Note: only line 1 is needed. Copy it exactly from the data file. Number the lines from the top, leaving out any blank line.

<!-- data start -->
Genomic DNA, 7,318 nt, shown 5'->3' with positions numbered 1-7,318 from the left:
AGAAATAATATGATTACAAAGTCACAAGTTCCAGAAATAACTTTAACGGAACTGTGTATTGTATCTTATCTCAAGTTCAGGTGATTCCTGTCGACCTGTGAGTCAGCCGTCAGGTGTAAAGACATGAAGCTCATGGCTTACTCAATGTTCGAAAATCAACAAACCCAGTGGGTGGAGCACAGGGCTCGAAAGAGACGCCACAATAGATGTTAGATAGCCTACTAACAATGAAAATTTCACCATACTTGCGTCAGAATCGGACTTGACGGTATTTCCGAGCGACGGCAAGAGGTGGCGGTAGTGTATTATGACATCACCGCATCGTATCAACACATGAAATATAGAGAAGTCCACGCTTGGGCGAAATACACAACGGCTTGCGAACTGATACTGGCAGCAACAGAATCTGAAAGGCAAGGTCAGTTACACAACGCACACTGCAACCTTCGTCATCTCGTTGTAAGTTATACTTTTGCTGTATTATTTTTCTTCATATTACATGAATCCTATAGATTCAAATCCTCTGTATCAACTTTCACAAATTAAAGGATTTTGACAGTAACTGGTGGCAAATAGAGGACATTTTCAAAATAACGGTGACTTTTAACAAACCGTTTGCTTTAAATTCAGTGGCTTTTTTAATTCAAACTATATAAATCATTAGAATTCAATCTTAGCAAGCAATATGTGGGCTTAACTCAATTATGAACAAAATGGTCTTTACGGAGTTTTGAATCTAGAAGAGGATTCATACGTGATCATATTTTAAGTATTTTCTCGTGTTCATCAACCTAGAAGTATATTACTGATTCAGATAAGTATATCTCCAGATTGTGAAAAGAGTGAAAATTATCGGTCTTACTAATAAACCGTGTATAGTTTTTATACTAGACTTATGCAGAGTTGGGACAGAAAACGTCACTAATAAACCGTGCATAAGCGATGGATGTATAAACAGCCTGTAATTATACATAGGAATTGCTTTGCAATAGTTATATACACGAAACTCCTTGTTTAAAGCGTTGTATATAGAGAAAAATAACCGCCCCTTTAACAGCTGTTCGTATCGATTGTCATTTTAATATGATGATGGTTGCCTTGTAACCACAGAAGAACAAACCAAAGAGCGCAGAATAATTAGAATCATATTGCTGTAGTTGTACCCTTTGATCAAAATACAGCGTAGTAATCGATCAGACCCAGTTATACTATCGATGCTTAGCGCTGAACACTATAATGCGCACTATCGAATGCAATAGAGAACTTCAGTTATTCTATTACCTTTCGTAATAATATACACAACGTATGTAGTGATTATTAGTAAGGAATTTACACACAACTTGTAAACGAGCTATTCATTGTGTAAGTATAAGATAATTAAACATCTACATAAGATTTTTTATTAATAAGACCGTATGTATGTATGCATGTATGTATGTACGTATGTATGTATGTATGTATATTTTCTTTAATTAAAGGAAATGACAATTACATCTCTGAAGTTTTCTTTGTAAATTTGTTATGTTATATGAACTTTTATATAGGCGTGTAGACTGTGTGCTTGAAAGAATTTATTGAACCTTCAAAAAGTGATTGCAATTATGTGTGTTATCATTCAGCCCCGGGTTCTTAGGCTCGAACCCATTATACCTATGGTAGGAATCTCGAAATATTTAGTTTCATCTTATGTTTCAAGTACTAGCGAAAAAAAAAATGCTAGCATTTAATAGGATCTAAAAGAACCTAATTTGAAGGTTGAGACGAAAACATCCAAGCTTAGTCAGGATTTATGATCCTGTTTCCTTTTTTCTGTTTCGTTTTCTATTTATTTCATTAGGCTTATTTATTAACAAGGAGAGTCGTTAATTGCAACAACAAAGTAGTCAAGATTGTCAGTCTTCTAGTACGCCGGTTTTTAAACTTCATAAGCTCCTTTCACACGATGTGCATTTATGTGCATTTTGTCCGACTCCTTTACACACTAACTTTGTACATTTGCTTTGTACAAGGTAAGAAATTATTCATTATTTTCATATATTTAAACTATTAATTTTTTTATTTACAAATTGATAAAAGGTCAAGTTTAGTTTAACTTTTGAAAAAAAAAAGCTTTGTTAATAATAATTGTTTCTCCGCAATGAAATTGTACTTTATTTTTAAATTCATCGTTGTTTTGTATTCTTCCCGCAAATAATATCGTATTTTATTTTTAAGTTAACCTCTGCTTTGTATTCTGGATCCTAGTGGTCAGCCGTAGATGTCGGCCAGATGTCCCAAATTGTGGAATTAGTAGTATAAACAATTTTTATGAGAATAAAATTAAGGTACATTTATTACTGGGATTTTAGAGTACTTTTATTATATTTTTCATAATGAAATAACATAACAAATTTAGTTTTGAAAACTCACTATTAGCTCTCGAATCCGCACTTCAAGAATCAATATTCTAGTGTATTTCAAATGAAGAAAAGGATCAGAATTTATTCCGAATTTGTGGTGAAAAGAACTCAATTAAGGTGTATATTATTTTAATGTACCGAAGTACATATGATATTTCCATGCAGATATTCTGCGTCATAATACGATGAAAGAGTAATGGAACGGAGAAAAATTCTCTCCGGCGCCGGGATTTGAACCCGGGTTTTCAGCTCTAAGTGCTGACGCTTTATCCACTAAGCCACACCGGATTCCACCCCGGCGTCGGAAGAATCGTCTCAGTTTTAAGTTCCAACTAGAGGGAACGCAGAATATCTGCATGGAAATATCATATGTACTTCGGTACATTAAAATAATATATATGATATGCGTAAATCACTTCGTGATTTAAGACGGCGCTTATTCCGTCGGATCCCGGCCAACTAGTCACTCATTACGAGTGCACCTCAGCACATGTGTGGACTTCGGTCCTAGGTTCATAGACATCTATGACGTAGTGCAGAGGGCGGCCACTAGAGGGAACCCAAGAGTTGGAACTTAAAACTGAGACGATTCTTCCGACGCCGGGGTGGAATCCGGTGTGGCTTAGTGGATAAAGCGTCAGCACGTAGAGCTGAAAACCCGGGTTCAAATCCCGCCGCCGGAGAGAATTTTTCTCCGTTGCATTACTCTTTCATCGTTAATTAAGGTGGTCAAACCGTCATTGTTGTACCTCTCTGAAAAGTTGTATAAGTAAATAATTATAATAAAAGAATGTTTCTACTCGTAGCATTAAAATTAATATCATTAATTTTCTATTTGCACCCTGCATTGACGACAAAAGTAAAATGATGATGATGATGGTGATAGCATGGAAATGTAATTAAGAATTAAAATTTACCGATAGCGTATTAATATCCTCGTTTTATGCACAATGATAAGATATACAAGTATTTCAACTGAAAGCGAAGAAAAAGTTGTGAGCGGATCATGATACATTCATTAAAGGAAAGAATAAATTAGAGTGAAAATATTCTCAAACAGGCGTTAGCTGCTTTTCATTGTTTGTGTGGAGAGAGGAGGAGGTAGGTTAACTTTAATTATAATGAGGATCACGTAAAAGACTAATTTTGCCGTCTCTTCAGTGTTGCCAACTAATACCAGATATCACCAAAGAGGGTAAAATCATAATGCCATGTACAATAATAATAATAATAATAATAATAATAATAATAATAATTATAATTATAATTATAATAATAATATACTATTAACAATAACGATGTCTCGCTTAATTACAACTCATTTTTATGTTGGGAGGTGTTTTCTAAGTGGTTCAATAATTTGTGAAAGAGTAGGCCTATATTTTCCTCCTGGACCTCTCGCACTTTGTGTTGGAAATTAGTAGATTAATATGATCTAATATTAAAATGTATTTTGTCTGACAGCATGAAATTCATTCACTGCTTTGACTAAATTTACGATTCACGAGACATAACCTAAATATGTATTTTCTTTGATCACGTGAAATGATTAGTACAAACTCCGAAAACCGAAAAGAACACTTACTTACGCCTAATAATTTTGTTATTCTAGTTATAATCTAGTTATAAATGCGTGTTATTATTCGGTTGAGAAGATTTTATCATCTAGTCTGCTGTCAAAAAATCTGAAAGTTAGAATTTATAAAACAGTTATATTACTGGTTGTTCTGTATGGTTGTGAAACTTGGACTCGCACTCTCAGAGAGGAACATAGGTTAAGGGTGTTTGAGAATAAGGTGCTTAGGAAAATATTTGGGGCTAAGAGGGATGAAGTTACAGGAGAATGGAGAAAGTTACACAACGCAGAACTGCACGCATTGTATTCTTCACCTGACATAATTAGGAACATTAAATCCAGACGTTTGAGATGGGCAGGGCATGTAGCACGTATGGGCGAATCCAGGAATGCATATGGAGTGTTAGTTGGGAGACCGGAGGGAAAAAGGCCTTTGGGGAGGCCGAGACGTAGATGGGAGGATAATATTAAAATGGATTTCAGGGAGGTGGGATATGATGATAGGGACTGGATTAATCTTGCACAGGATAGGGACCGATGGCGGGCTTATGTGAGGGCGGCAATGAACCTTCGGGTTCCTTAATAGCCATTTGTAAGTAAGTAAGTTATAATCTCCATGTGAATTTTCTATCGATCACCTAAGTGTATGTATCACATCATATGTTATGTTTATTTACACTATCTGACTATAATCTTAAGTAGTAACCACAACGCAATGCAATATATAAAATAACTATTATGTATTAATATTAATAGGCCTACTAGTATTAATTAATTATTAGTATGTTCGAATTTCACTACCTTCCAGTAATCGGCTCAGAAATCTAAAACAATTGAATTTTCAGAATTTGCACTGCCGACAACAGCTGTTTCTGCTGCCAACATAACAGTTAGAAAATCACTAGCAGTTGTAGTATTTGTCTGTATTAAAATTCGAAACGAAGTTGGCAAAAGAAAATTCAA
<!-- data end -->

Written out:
Genomic DNA, 7,318 nt, shown 5'->3' with positions numbered 1-7,318 from the left: